A method to our madness

A method to our madness#

So far, we’ve seen that we can do computation on values using operators like +, -, <, and ==, or with functions like max, min, abs, or len.

There’s one other common way of working with values in Python (and many programming languages) that looks different, but is in fact quite related to functions. In Python we can write:

>>> s = "hello!"
>>> s.upper()

In this example, we say that upper is a method, and the syntax s.upper() is a method call or use of a method. As the name suggests, it converts the string stored in s to upper case.

Here’s another example of using a method that gives the count of the string given as a parameter in the string s:

>>> s.count("l")
>>> s.count("h")

To use a method, we first need to have some value (also called an object) with some methods defined for its type. In this case, that object is a string, and strings have lots of methods defined (https://docs.python.org/3/library/stdtypes.html#string-methods). Then, we can write:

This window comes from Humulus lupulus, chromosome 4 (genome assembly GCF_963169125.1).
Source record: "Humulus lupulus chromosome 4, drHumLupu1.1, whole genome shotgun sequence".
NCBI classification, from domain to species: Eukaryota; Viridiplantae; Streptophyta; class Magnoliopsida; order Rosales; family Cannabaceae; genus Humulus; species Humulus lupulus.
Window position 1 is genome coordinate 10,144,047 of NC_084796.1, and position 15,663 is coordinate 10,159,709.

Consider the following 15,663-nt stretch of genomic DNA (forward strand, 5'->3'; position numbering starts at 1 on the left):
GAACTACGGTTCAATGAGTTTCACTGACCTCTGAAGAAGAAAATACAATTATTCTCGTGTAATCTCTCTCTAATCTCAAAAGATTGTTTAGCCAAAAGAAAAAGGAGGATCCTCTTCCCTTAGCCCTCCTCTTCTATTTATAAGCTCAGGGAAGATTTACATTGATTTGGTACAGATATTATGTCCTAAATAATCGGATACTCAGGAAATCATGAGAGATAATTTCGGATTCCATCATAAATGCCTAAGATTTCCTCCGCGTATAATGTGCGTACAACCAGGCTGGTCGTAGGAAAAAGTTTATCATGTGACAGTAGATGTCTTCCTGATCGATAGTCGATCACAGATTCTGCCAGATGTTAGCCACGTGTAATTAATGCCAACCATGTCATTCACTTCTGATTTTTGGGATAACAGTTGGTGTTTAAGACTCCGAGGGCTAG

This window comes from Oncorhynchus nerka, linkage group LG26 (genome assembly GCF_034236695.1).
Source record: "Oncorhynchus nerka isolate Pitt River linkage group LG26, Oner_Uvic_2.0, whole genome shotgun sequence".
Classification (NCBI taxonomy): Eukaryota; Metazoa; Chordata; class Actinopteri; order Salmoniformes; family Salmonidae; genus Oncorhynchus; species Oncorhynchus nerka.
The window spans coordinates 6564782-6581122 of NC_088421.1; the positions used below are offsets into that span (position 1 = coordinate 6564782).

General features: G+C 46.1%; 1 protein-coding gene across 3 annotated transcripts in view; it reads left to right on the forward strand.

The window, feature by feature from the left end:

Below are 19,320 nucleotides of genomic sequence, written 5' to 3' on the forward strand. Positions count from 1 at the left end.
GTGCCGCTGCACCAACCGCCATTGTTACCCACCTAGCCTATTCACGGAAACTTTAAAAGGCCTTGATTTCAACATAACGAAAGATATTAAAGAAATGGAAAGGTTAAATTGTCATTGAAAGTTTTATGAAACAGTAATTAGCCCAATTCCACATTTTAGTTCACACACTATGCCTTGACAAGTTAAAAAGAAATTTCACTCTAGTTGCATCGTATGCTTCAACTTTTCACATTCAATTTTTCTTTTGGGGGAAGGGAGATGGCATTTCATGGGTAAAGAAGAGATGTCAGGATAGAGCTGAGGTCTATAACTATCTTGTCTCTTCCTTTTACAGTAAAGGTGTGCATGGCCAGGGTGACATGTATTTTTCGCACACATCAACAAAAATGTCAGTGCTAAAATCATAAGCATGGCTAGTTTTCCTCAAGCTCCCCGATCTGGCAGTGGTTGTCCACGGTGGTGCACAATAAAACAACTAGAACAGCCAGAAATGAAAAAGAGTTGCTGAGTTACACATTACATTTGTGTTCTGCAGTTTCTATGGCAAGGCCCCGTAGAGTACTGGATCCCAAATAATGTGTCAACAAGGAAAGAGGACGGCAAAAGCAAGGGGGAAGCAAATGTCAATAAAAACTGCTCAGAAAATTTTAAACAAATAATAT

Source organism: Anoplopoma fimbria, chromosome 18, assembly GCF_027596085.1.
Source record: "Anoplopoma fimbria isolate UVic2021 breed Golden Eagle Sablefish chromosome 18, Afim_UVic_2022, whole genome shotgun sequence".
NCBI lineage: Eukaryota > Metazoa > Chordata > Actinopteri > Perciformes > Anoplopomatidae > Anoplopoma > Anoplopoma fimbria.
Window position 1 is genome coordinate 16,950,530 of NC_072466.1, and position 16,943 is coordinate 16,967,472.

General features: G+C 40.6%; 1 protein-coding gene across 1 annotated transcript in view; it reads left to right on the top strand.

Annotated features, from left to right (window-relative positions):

object.method-name(argument1, argument2, ...)

We document methods slightly differently from functions. In addition to the name and arguments, we write the type name, in this case str. For count, we’d write:


Takes a string sub and produces the number of times the string sub appears in this string.

We’ll often use phrases like “this string” to refer to whichever string we used right before the dot. So in our example above with s.count("l") , “this string” would be referring to the string “hello” stored in s, and the string we’re counting would be the value of the argument sub (i.e., the string "l").

(Aside: For all our uses in CSE8A, methods and functions accomplish all the same goals. Python could have decided to implement count as a function that takes two arguments, a string called s and a string sub to count occurrences of sub in s. In fact, Python had this function in an earlier version, but removed it in Python 3. However, since methods are the only way to do certain operations in Python, we will learn and practice the syntax for method calls.)

Summary: method calls are a lot like function calls, but we call them using an object followed by a dot and also document them differently.